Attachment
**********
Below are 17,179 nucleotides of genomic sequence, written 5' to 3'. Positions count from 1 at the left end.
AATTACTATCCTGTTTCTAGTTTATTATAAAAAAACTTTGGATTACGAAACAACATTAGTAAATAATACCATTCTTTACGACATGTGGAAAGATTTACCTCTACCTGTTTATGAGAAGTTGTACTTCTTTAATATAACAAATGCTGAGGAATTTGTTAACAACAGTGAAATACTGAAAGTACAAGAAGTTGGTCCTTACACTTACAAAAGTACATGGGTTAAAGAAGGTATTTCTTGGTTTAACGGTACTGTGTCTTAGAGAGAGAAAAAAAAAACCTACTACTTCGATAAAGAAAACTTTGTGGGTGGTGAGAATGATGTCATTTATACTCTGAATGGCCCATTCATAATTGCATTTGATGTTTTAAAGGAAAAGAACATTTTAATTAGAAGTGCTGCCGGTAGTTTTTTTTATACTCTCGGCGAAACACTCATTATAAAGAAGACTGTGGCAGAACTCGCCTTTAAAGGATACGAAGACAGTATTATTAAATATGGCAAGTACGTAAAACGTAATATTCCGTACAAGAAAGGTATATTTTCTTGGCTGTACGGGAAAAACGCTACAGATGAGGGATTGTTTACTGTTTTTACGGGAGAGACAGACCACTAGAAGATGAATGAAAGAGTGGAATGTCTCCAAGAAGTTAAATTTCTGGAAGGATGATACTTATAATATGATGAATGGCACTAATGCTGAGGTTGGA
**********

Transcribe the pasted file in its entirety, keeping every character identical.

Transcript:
Below are 17,179 nucleotides of genomic sequence, written 5' to 3'. Positions count from 1 at the left end.
AATTACTATCCTGTTTCTAGTTTATTATAAAAAAACTTTGGATTACGAAACAACATTAGTAAATAATACCATTCTTTACGACATGTGGAAAGATTTACCTCTACCTGTTTATGAGAAGTTGTACTTCTTTAATATAACAAATGCTGAGGAATTTGTTAACAACAGTGAAATACTGAAAGTACAAGAAGTTGGTCCTTACACTTACAAAAGTACATGGGTTAAAGAAGGTATTTCTTGGTTTAACGGTACTGTGTCTTAGAGAGAGAAAAAAAAAACCTACTACTTCGATAAAGAAAACTTTGTGGGTGGTGAGAATGATGTCATTTATACTCTGAATGGCCCATTCATAATTGCATTTGATGTTTTAAAGGAAAAGAACATTTTAATTAGAAGTGCTGCCGGTAGTTTTTTTTATACTCTCGGCGAAACACTCATTATAAAGAAGACTGTGGCAGAACTCGCCTTTAAAGGATACGAAGACAGTATTATTAAATATGGCAAGTACGTAAAACGTAATATTCCGTACAAGAAAGGTATATTTTCTTGGCTGTACGGGAAAAACGCTACAGATGAGGGATTGTTTACTGTTTTTACGGGAGAGACAGACCACTAGAAGATGAATGAAAGAGTGGAATGTCTCCAAGAAGTTAAATTTCTGGAAGGATGATACTTATAATATGATGAATGGCACTAATGCTGAGGTTGGA